HOW I SPENT MY SUMMER,
I removed wallpaper from every room of a 1650 sf house.
I learned the following:
The only "wallpaper removal tool" that is effective is a paper tiger, a
scraper, and a sprayer. And time.
There are different types of wallpaper. Some you can spray with water, and
it will peel right off. Some, like in kitchens and baths, has a foil or
vinyl layer that doesn't soak in the water, and is harder to get off.
Time and patience works best. Spray, wait a couple of minutes, peel or
scrape. Repeat. Repeat. Repeat. Spray ahead of yourself so that some is
soaking while you are scraping.
Use hot water in a sprayer, either a pump up or hand sprayer. Take your DIF
back for a refund. It is worthless, and works just as good as plain hot
water. The glue originally had water in it, not DIF. Spray and wait. Use a
paper tiger, but only on the stuff that doesn't take on water. It it does
take on water, the small cuts keep you from peeling off any big pieces. On
a couple of pieces of absorbent paper, I pulled off the whole strip ceiling
to floor. Use a scraper. I tried several types, and the thing that worked
best was an old spatula that had a steel flat surface and a wood handle.
Get the feel of when it is working, and when you are gouging. I think the
springy handle kept me from gouging, and I definitely could "feel" it better
than when I used a real scraper. BTW, I liked the plastic scrapers best.
Remember this: you are trying to get water into the glue layer. When you
do, it will turn to snot, and release the paper. Until then, it acts just
like glue. And there are different types of wallpaper glue. Some comes off
easier than others.
Work on small areas, getting all the paper off before moving on. You can
spray larger areas, but I wouldn't go bigger than three feet wide. After
you get the paper off, sponge the area or wipe with damp rags so as to get
the residual glue. Do this more than once, letting the wall dry between
times. Look down the wall to see if you have it all. This is critical in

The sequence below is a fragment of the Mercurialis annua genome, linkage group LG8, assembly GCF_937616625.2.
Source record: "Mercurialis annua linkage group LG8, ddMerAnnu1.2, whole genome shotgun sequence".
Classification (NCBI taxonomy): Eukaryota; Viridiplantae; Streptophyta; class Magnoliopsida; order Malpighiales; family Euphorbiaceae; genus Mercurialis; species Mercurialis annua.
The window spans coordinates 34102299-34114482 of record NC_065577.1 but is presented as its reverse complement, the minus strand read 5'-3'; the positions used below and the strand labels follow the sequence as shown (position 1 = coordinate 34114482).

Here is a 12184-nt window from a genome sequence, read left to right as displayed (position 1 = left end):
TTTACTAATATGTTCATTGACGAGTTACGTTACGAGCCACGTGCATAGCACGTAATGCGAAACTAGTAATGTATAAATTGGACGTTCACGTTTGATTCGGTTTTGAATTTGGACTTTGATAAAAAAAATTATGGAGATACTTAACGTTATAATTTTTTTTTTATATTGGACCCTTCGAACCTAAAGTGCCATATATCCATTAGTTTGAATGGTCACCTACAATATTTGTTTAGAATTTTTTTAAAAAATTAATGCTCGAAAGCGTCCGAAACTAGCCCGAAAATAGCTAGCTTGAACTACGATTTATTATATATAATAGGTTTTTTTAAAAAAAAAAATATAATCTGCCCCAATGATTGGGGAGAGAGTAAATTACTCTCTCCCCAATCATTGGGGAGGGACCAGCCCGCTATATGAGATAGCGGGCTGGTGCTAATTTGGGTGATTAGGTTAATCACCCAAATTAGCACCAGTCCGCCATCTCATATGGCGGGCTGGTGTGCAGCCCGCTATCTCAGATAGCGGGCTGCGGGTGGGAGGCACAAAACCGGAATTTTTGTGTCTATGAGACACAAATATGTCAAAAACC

getting a good surface to paint. If you have a helper, you can work in
layers, one taking off the first wave, the second coming behind to work on
the leavings, and the third etc. It is good to work on a wet wall start to
finish to take advantage of the wetness. Then let it dry if it starts
getting too wet. Let it dry to do another wiping to remove the glue,
because there is a time when both the glue and the paper on the wallboard
will come off together if it has gotten too saturated.
Spray. Wait. Peel or scrape lightly. Repeat. Watch for the shade when
the paper comes off, and wait until the water has soaked into it to make
that shade. A lot of time, the surface of the paper will come off, and then
the under layer will have to sit with spray on it for the right amount of
time. When the underlayer is totally saturated, it comes off easier.
Lastly, there is no easy way to do this. There are just tips. It takes a
LOT of work and a LOT of time. There is no quick and easy way except to
hire it done, and that doesn't shorten the time.
If you want a good paintable surface, you have to do it slowly or you will
either gouge it up or pull off the paper on the wallboard. Or just wear it
all down, and have to retexture.
You will get a rhythm going, and will recognize when it is ready to be
scraped off easily. I think the most important thing to do is wait for the
water to do its work. Put towels along the baseboard to get the excess
Fun it ain't. A guy told me he would do it for $800, and I thought that was
high. I wouldn't do it for $800 now that I have done it. But then, I don't
know if he would have done as good a job as I did.
I used a "Paper Tiger" which didn't help removing the wall paper but did put
tiny little holes all over the drywall paper. I practically had to put a skim
coat of joint compound on the walls.